Rush Limbaugh, the most influential conservative talk-radio icon who advanced conservative ideas for over three decades, died Wednesday at the age of 70 after a year-long battle with advanced lung cancer.
Limbaugh’s wife, Kathryn announced the sad news on his radio show.
“I know that I am most certainly not the Limbaugh that you tuned in to listen to today,” Kathryn said on-air before adding that her husband had passed away in the morning from lung cancer at the beginning of his show. “As so many of you know, losing a loved one is terribly difficult, even more so when that loved one is larger than life. Rush will forever be the greatest of all time.”
Former President Trump called into Fox News shortly after the news broke in his first TV interview since leaving the White House to reflect on the life of his friend and prominent supporter. Trump said the last time he spoke to Limbaugh was “three or four days ago,” and described the conservative icon as “irreplaceable” and “unique.”
“Three or four days ago I called him,” Trump said. “His fight was very, very courageous and he was very, very sick and, you know, from diagnosis on. It was just something that was not going to be beat, but you wouldn’t know it.”
“He was very brave — I mean he in theory could have been done four months ago, really. He just, he was fighting till the very end. He was a fighter,” Trump added.
Last October, Limbaugh disclosed that his cancer had progressed and his condition was heading in the wrong direction.
“It’s tough to realize that the days where I do not think I’m under a death sentence are over,” Limbaugh told his radio listeners. “From the moment you get the diagnosis, there’s a part of you every day, OK, that’s it, life’s over, you just don’t know when. … So, during the period of time after the diagnosis, you do what you can to prolong life, do what you can to prolong a happy life.”
“So we have some recent progression. It’s not dramatic, but it is the wrong direction,” Limbaugh added.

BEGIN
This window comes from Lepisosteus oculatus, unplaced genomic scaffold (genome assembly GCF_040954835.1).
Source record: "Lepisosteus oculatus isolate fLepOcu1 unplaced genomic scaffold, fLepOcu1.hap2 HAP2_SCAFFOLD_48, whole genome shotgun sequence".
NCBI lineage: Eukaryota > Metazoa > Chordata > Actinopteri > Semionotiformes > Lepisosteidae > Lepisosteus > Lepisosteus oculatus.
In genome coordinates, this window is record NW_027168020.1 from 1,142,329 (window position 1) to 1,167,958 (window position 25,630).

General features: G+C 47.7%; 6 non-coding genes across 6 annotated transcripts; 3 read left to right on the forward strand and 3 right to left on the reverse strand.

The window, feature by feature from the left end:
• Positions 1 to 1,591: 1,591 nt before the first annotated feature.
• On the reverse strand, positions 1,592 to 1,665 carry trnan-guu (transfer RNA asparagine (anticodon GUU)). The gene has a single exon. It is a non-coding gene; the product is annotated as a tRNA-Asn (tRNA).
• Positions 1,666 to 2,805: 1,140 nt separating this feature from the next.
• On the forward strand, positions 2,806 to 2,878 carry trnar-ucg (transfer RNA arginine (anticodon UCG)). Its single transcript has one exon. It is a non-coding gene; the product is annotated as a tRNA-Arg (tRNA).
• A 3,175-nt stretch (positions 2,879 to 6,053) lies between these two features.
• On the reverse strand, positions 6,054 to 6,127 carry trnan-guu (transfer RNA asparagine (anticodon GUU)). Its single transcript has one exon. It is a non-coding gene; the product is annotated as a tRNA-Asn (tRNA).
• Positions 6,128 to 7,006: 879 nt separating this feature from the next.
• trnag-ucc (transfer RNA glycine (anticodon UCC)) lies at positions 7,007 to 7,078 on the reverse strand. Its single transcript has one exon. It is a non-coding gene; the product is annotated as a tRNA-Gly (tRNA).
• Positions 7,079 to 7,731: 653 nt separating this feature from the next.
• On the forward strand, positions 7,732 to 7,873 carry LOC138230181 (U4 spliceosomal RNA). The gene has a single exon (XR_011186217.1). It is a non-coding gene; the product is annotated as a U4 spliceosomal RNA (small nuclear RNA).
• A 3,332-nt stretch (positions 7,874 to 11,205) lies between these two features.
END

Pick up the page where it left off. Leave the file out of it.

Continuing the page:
He went off the air on Feb. 2.
Limbaugh announced in February 2020 he had been diagnosed with advanced Stage IV lung cancer and was being treated.
The conservative radio host told viewers that although his cancer treatment may lead him to miss shows, his “intention is to come here every day I can and to do this program and normally and as competently and as expertly as I do each and every day.”
A day later, former President Trump awarded him the Presidential Medal of Freedom in a surprise announcement during the 2020 State of the Union address. Trump thanked the radio icon for his “decades of tireless devotion to our country,” saying the honor bestowing the media recognizes “all that you have done for our nation, the millions of people a day that you speak to and inspire, and all of the incredible work that you have done for charity.”
“Here tonight is a special man, someone beloved by millions of Americans who just received a Stage 4 advanced cancer diagnosis,” Trump said of Limbaugh during the State of the Union Address. “This is not good news, but what is good news is that he is the greatest fighter and winner that you will ever meet.”
The king of conservative talk-radio was generous with his wealth. Limbaugh was once ranked fourth on Forbes’ list of most generous celebrities, having donated $4.2 million to the Marine Corps-Law Enforcement Foundation, about 13% of his earnings, the publication said. He also used his radio show to gather his listeners to donate to various charities throughout the years, raising millions of dollars for those in need.
“The Rush Limbaugh Show, which started syndication in 1988, is the most-listened-to radio talk show in the U.S., according to Nielsen Audio, reaching more than 20 million monthly listeners that airs for three hours each weekday and is on more than 650 affiliates as of the end of 2020.
Limbaugh leaves behind a unique legacy in both politics and media that helped to usher in an era of conservative media.